Arcadian Functor

occasional meanderings in physics' brave new world

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Marni D. Sheppeard

Saturday, March 17, 2007

M Theory Lesson 28

I distinctly remember learning about the complex number $i$ when I was about 13. The teacher alluded briefly to some new class of number for solving equations, which she then promptly told us we shouldn't worry our little heads over. Of course I approached her after class, having put away the book I was reading during her lesson, and I begged her to tell me about these new numbers. She told me that it really wasn't a good idea, even though I was very smart, to jump too far ahead of what I was supposed to know. But I whined and whined until she relented and told me about the square root of -1.

At first I was a little disappointed. Only when I found out about Euler's relation did I decide that it was pretty cool. But even now, the geometry enters as a tool, rather than as a means of defining the number itself. Numbers should come from Euler characteristics of categories. But as Khovanov homology tells us, even Euler characteristics are derived from higher dimensional (categorified) invariants.

The Jones polynomial is an Euler characteristic for Khovanov homology. The parameter $q$ of the Jones polynomial is usually taken to be complex valued in quantum group machinations. We saw that the factor $q + q^{-1}$ arose naturally as a label for a single loop. One way to view the number $i$ is as a solution to the equation $i + i^{-1} = 0$. What if we needed a zero to arise in this manner? First we would need a concept of imaginary number.


Blogger Mahndisa S. Rigmaiden said...

03 17 07

Hello Kea:
Nice post. Interesting statement below:

"One way to view the number i is as a solution to the equation i+(i^-1)=0. What if we needed a zero to arise in this manner? First we would need a concept of imaginary number."

Well I think a broad way to look at the equation for 'i' is that 'i' is a transformation of idempotent quantity:
i + (i^-1)= 0.
=> i= -(i^-1)

Recall that i^2=-1 and insert:
=> i= (i^2) (i^-1)

Recall that Idempotents have the property that P=P^2 and exploit:

=> i= (i^2) (1/i)

Now we have a geometric interpretation of i:
1. It is defined in terms of itself=> sense of trancendental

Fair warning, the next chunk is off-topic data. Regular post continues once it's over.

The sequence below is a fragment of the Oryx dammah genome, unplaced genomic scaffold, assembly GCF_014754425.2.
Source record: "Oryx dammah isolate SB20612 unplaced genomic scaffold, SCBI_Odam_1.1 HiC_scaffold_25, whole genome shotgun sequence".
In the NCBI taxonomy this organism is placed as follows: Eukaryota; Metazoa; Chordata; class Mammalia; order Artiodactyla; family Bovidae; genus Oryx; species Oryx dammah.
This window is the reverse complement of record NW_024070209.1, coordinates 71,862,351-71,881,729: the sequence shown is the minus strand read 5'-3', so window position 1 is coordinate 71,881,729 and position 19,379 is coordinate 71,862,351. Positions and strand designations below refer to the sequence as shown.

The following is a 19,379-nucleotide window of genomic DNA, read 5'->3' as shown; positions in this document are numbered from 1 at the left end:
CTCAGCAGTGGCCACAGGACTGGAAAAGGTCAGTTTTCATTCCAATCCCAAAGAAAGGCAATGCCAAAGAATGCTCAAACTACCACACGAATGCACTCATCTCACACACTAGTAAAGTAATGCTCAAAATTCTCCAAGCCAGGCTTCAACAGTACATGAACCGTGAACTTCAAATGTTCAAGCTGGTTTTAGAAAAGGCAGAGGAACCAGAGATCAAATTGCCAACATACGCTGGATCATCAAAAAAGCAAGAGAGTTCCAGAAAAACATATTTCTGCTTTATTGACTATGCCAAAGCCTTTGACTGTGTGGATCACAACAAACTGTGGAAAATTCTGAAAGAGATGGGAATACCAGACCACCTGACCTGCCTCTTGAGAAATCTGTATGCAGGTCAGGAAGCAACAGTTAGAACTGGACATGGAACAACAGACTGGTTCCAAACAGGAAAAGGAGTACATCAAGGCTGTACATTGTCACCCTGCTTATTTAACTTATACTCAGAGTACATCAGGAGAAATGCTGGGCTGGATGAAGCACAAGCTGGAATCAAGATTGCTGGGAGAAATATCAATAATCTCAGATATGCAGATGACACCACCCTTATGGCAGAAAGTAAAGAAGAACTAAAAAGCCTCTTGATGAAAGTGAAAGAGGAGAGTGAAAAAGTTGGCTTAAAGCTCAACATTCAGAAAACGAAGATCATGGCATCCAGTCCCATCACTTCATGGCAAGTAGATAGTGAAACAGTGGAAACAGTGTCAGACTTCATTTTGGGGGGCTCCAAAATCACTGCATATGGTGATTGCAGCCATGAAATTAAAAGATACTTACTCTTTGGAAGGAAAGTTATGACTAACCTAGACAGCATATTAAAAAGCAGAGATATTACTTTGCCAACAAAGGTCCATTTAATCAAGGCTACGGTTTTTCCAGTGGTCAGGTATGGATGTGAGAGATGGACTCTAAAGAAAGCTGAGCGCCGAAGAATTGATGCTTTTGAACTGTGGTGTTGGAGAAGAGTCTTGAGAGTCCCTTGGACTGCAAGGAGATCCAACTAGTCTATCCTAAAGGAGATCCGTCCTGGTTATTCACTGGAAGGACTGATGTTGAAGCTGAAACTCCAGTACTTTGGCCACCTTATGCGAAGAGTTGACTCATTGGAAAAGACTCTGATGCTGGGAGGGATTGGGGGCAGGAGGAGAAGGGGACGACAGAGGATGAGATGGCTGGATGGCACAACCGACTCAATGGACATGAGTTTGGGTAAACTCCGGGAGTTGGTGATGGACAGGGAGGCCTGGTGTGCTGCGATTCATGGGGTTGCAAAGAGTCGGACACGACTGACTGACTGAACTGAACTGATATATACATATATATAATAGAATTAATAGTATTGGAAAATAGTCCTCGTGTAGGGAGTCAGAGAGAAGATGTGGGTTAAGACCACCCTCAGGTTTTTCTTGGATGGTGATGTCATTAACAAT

2.It is defined as an idempotent combined with an inversion on itself!

I hope this makes sense, aside from the obvious there may be richness in a diagrammatical representation of i...

March 18, 2007 4:47 AM  
Blogger Mahndisa S. Rigmaiden said...

03 17 0

Hello Kea:
Thanks for stopping by. Now the thoughts are making more sense:

1. i is a number formed by taking the composition of two transformations: doubling and inversin.

2. My diagram tried to illustrate the symmetric aspects of i by having the two triangles, but the inversion point at the bubble was what I should have also explained. The bubble around the i means that one can rotate i about that axis without changing it, structure preserving morphisms are about... Mere thoughts...thanks for your input and pls continue to correct any problems conceptually I may have, cuz that is how we learn:)

Now how might you draw the picture?

March 18, 2007 9:54 AM  
Blogger Kea said...

If we remember that for the number 1 there are many representations: a one element set (0-category), a simple 2 arrow 1-category, etc. then we should expect many possibilities for i, but there will be a minimal one, like the 1 object picture for 1. I can't help thinking the square picture for -1 (with 5 arrows) is the right starting point, but it isn't actually a category until we add the extra arrow to make a tetrahedron (2-sphere).

March 18, 2007 10:16 AM  
Blogger kneemo said...

I've been looking at this in terms of morphisms. In this sense, -i^-1=i is a special case of morphisms that satisfy -f^-1 o (id) = f o (id). For brevity let's call these Heron morphisms, after Heron of Alexandria. Given any two distinct Heron morphisms, say g and h, and assuming g^-1 o h^-1 = (h o g)^-1, one can show (g o h)o(h o g)=id. Thus, (h o g)=(g o h)^-1, quickly leading us to (g o h)=-(g o h)^-1, making the composition (g o h) a Heron morphism as well.

If you build a composition table using id, g, h, and (g o h), you'll see its just a fancy way of writing down the quaternion unit multiplication table for 1, i, j and k.

Constructing the octonions isn't much more difficult. We merely start with three distinct Heron morphisms g, h, and f and write out the corresponding composition table.

March 18, 2007 11:33 AM  
Blogger Kea said...

kneemo, cool. Yes, this simple defining relation seems to be right. Heron is a good choice of name. Given a Heronian (rational) triangle, one can split it into two right-angled triangles, whose sidelengths form Pythagorean triples with rational entries.

March 18, 2007 12:03 PM  
Blogger L. Riofrio said...

Great that you talk about i. the concept of "imaginary time" was used by Einstein but forgotten in today's "relativity" textbooks.

March 19, 2007 6:08 PM  

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